• To the victor belong the spoils of the enemy! [William Marcy of NY]
  • Immigrants in the cities.
slide30

Jackson’s Faith in the “Common Man”

  • Intense distrust of Eastern“establishment,” monopolies, & special privilege.
  • His heart & soul was with the“plain folk.”
  • Belief that the common man was capable of uncommon achievements.
slide34

The

Nullification

Issue

slide35

The Webster-Hayne Debate

Sen. Daniel Webster[MA]

Sen. Robert Hayne[SC]

slide36

1830

Webster:Liberty and Union, now and forever, one and inseparable.

Jackson:Our Federal Union—it must be preserved.

Calhoun:The Union, next to our liberty, most dear.

slide38

1832 Tariff Conflict

  • 1832 --> new tariff
  • South Carolina’s reaction?
  • Jackson’s response?
  • Clay’s “Compromise” Tariff?
slide40

Jackson's

Native-American

Policy

slide41

Indian Removal

  • Jackson’s Goal?
  • 1830 Indian Removal Act
  • Cherokee Nation v. GA(1831)* “domestic dependent nation”
  • Worcester v. GA(1832)
  • Jackson:John Marshall has made his decision, now let him enforce it!
slide47

Renewing

the Charter

of the

2nd National Bank

slide48

Jackson’s Use of Federal Power

VETO

1830 Maysville Roadproject in KY [state of his political rival, Henry Clay]

slide49

The National Bank Debate

PresidentJackson

NicholasBiddle[an arrogant aristocrat from Philadelphia]

slide50

Opposition to the 2nd B.U.S.

“Soft”(paper) $

“Hard”(specie) $

  • state bankers feltit restrained theirbanks from issuingbank notes freely.
  • supported rapid economic growth & speculation.
  • felt that coin was the only safecurrency.
  • didn’t like any bankthat issued banknotes.
  • suspicious of expansion &speculation.
slide51

The “Monster” Is Destroyed!

  • “Pet Banks”
  • 1832  Jackson vetoed the extension of the 2nd National Bank of the United States.
  • 1836  the charter expired.
  • 1841  the bank went bankrupt!
slide53

The Bank & the 1832 Election

  • Jackson saw Biddle’s pushing forward a bill to renew the Bank’s charter earlier as an attempt to block his re-election!
    • Biddle & his associates preferred Clay.
    • Jackson refused to sign the bill to re-charter.
      • The Bank is trying to destroy me, but I will destroy it!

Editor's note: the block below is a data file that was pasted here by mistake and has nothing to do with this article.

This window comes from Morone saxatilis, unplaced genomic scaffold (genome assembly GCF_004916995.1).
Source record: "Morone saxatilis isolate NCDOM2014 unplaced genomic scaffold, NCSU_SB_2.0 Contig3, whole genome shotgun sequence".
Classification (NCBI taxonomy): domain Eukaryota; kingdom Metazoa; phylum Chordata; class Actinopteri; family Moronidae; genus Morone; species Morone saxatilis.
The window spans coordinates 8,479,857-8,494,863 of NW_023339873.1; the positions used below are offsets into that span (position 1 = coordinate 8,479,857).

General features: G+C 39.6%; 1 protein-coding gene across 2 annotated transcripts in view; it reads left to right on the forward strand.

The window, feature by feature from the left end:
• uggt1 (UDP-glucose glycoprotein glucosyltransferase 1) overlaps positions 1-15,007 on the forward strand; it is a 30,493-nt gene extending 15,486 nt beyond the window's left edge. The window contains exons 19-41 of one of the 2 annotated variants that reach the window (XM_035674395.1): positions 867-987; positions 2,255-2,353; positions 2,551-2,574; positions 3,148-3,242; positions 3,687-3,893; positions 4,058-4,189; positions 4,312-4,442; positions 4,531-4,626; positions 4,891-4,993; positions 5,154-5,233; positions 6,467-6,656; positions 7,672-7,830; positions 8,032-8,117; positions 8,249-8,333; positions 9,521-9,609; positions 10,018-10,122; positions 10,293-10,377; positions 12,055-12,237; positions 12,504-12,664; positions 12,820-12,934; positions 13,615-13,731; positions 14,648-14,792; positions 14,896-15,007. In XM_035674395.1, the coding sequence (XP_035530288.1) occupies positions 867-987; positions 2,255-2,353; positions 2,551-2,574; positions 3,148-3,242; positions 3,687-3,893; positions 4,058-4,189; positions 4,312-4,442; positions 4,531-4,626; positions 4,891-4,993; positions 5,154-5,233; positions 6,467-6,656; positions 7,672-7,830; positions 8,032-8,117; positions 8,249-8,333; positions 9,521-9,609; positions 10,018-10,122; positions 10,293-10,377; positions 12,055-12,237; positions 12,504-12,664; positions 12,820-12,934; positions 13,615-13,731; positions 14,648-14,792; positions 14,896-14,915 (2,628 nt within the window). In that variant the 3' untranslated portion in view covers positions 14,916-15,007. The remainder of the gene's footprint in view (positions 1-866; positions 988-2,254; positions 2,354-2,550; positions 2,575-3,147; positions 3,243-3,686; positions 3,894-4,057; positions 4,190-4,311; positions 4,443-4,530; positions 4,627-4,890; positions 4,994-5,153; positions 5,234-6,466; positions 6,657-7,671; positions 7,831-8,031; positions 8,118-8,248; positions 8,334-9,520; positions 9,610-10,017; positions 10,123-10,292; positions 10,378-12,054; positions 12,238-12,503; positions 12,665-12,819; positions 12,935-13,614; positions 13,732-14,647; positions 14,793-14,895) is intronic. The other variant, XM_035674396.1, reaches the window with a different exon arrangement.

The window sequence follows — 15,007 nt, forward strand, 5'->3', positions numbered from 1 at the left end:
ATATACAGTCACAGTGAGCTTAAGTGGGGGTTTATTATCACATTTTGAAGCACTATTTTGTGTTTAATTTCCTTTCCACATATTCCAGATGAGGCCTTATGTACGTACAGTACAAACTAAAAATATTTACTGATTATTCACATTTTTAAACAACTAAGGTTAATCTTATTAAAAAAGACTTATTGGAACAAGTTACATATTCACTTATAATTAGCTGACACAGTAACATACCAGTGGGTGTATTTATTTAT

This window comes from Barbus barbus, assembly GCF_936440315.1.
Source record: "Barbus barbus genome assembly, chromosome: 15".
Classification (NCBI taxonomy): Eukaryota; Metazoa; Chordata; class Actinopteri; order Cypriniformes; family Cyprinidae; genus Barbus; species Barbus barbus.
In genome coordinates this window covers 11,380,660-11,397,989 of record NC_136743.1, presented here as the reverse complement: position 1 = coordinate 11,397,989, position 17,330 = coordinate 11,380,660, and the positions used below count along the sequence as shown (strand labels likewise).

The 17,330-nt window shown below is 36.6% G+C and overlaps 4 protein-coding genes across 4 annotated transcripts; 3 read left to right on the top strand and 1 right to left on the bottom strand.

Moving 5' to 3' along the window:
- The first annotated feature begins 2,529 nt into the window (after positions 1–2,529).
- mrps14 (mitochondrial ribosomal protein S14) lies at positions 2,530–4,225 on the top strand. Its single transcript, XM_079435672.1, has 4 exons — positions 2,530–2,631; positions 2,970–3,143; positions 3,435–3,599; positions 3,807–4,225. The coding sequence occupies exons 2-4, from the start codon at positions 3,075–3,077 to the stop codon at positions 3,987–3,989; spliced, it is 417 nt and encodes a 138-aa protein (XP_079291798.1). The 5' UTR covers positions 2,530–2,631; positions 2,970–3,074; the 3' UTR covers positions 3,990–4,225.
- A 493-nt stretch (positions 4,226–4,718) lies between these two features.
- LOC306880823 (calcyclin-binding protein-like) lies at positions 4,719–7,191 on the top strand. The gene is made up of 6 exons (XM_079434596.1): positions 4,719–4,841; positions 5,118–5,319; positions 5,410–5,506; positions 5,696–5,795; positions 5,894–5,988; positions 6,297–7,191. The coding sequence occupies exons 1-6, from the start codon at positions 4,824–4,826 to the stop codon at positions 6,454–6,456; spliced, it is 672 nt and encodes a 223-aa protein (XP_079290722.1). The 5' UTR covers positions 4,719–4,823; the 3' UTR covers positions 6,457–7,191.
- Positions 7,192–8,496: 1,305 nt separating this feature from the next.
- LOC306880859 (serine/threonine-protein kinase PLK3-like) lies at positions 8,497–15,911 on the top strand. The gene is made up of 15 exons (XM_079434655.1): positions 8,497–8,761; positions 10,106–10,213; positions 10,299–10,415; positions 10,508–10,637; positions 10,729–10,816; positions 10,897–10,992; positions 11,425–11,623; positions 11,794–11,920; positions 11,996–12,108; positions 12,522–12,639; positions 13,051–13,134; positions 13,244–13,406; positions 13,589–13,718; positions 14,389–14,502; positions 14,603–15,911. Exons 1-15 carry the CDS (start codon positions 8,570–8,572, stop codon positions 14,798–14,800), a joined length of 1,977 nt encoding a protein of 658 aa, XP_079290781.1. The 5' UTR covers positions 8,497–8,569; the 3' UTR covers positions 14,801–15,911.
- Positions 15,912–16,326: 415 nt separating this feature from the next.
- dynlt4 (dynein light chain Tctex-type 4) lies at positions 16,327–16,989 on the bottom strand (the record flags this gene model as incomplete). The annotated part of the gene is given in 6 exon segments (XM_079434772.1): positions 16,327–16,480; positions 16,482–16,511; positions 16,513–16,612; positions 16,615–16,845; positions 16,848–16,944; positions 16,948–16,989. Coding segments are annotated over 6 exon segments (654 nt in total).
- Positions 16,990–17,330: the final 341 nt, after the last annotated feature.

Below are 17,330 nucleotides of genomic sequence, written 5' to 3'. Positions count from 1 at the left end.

• Jackson drops Calhoun and runs with Martin Van Buren.
    • BUT, both parties [Democrats & Whigs] had contradictory positions regarding their party principles, to many of the issues of the day!
slide54

An 1832 Cartoon:

“KingAndrew”?

slide55

Positions on the Key Issues of 1832

WHIGS

DEMOCRATS

  • Felt the widening gap between rich and poor was alarming.
  • Believed that bankers, merchants, and speculators were “non-producers” who used their govt. connections to line their own pockets.
  • Govt. should have a hands-off approach to the economy to allow the little guy a chance to prosper.
  • For Indian removal.
  • Oppose tariffs.
  • States’ rights.
  • Oppose federal support for internal improvements.
  • Opposed the National Bank.
  • Less concerned about the widening gap between rich and poor.
  • Opposed “liberal capitalism” because they believed it would lead to economic chaos.
  • Strong national govt. to coordinate the expanding economy was critical.
  • Opposes Indian removal.
  • Favored tariffs.
  • Supported a National Bank.
slide57

The 1836 Election Results

Martin Van Buren

“Old Kinderhook”[O. K.]

slide58

The Specie Circular (1836)

  • Speculators created “wildcat banks” that fueled the runaway inflation.
  • So, buy future federal land only with gold or silver.
    • This move shocked the system.
  • Jackson’s goal  to curb the land speculation.
slide59

Results of the Specie Circular

  • Banknotes loose their value.
  • Land sales plummeted.
  • Credit not available.
  • Businesses began to fail.
  • Unemployment rose.

The Panic of 1837!